Charles Spearman, a retired Major from the British army, while teaching late schoolboys and sour prentices, noticed that boys who are good at English are not too shabby at sums. He developed Galton’s correlation coefficient which measures the extent to which different test scores are in agreement. He then examined grade scores from a range of subjects and found a general tendency for like to go with like. A student who is above average in one subject tends to do fine in others. Spearman re-worked the correlation coefficient (technically tetrad differences) and brought forth what became factor analysis. This statistical technique is a major advance. Instead of asking ‘is A associated with B?’, he can explore all the pairwise associations among A,B,C,D, E and F simultaneously.
Now, Spearman can capture any overlap among grades across all the subjects he teaches. The statistical overlap that he found is the most useful and important property ever to have emerged from psychology. It’s an index of how dreadful academia can be that students can gain a degree in psychology (or the social sciences) and have neither heard of it nor understand its significance. Spearman called his discovery the g factor where g is lower case, italicised, and stands for general intelligence. Big nomenclature mistake there Charles my lad, but we’ll park that for another time.
Spearman’s small god of the overlaps, g, emerges as a statistical property when, for example, you administer to a decent number of people (100 or 10,000 say), a set of at least four cognitive ability tests (verbal reasoning, find the next shape in a series, even vocabulary or straight mathematics tests will do. But g is not an ability; g taps into something about our brains, but it’s important to note that it isn’t a ‘thing,’ like a structure, or even a place in the brain. It’s useful because it carries more signal than any single test. You likely know someone whom you consider bright but they’re a horror at long division or spelling. The value of g is partly that noise is ineluctably present in a single test; since g captures a general tendency across several tests it is a more useful signal.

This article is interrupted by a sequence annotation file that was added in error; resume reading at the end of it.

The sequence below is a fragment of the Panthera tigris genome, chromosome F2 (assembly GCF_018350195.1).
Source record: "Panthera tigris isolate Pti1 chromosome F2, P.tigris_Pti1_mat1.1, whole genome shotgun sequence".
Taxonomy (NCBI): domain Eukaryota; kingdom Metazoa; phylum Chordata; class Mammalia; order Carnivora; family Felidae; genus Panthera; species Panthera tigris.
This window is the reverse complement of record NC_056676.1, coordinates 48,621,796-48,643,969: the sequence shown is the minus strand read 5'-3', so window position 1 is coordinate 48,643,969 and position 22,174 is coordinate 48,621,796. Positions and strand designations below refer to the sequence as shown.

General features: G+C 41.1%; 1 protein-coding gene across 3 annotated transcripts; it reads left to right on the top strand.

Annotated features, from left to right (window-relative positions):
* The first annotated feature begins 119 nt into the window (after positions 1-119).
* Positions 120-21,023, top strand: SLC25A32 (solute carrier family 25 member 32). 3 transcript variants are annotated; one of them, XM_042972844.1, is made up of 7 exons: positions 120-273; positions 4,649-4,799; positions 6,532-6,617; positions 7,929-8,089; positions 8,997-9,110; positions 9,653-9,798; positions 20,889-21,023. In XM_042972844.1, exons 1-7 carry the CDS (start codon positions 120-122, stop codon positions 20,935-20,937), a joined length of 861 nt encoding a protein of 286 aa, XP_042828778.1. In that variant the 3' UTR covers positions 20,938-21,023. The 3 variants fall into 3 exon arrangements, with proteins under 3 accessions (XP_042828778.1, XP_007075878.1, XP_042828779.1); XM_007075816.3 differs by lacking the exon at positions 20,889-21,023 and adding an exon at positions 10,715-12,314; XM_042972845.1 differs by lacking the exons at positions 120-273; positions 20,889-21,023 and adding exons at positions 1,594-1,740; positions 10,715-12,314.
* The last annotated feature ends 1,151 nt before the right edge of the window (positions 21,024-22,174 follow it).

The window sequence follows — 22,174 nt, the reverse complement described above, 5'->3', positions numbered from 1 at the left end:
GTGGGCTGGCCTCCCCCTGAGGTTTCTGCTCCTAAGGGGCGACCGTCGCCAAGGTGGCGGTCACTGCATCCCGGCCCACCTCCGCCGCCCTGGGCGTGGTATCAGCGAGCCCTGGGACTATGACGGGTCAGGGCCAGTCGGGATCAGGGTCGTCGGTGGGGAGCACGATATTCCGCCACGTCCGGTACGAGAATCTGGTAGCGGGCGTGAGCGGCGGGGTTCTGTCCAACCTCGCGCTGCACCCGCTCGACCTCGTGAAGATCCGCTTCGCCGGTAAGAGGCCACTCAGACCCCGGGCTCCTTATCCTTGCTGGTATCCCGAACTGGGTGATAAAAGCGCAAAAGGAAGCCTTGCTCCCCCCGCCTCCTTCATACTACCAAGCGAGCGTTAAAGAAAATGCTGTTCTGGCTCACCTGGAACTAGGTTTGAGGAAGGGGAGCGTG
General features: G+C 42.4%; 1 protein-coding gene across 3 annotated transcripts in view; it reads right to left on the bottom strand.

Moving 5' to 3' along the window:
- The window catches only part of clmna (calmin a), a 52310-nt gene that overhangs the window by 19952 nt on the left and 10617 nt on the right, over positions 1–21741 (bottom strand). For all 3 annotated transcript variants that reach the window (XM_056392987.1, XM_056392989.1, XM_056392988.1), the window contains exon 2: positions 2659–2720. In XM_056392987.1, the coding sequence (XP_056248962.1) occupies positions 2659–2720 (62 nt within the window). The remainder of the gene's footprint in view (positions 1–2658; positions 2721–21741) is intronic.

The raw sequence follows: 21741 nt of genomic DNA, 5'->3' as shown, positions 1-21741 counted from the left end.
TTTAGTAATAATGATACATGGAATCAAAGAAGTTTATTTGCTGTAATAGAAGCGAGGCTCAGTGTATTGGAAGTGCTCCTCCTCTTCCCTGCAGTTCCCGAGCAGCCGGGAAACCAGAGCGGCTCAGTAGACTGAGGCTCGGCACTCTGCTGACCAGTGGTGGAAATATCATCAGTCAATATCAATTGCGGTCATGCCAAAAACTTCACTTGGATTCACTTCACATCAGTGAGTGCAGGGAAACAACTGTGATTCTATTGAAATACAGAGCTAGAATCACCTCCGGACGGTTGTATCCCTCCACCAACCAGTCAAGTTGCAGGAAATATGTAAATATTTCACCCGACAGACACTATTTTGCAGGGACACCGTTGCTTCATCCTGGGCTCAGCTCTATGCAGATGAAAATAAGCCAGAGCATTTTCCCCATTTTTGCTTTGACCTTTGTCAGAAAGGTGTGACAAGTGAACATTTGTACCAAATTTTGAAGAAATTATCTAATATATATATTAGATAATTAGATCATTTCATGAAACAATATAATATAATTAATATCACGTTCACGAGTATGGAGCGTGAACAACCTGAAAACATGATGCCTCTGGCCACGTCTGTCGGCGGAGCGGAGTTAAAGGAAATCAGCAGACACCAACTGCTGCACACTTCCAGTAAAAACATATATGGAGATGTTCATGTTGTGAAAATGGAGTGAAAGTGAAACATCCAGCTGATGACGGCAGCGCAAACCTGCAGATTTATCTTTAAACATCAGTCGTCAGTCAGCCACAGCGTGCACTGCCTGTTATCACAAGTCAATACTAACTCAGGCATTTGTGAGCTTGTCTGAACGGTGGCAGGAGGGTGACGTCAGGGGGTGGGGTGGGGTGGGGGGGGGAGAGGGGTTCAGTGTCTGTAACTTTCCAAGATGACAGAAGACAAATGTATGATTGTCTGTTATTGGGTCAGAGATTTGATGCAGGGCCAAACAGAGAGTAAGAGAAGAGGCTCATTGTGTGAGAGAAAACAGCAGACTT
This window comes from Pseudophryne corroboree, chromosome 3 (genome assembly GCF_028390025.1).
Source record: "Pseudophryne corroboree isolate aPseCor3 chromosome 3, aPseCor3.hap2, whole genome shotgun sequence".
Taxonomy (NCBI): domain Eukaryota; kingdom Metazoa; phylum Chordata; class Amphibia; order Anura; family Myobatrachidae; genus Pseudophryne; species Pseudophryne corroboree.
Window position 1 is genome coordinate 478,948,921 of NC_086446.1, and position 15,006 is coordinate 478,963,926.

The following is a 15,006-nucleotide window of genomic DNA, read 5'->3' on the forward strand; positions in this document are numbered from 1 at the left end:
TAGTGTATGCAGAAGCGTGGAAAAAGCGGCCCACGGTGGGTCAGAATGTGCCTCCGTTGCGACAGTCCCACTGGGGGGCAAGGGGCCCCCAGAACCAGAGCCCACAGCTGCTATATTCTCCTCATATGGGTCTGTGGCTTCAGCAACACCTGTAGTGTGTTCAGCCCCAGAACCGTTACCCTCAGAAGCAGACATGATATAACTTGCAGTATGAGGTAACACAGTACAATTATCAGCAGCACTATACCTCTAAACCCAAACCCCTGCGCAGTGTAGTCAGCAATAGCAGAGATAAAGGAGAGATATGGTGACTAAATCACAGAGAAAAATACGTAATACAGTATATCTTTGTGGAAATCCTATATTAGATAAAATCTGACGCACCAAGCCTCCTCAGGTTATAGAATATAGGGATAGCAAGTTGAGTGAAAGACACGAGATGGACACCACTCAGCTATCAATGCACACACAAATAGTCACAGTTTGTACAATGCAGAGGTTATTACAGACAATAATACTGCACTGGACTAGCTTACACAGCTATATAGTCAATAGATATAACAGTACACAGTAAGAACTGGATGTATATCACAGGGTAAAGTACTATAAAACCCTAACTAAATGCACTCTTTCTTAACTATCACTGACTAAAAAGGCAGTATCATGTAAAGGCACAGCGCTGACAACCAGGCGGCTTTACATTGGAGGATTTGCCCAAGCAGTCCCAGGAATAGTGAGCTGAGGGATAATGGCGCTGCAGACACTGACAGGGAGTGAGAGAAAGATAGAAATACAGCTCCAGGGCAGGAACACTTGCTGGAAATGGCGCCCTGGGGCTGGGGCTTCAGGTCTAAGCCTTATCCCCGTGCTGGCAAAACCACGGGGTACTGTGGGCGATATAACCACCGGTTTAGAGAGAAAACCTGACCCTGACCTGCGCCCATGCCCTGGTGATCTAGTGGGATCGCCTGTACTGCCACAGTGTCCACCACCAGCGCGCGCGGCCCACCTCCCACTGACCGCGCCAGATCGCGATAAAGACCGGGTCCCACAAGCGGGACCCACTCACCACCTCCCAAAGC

The measurement of intelligence improved after Spearman because of the statistical noise reduction techniques that he and others developed. By the time large-scale studies had been established (such as the massive Twins Early Development Study, founded by Robert Plomin at King’s College London), one could test the reliability of g empirically, by using four different cognitive tests on the same people at various ages and then assessing whether the extracted g roughly preserves the rank order of scores as the cohort ages and takes different tests. Because we can assess intelligence more reliably by using g to index it, we are now in a much better position to find out what life outcomes are associated with being brighter or less bright. The answers are somewhat surprising.
It turns out that intelligence or g, assessed in adolescence, is among the most potent single predictors of later health (brighter people have better health). Early life intelligence gives even smoking – the giant among epidemiological risk factors – a run for its money, coming in first or second in many diseases. And low intelligence is the earliest single predictor of dementia risk. Please pay attention to the word single. A person who is very bright can develop any illness including dementia. Lower intelligence does not necessitate later ill-health or dementia. Intelligence is a ‘risk factor’ among other risk factors (smoking, deprivation, binge-drinking and so on). Yet it is surprising that it packs so much punch as a single predictor. Cancers seem to be excluded from this relationship – intelligence is uncorrelated with non-smoking related cancers. But an association or correlation between X and Y, is uninformative about causes. Intelligence may play no causal role in the epidemiology of disease. But we were talking about dogs, and I’ve drifted. Dogs may be useful to us for an oblique reason. The age-pyramid of our species is changing for the first time since people evolved. I’ll explain the relevance.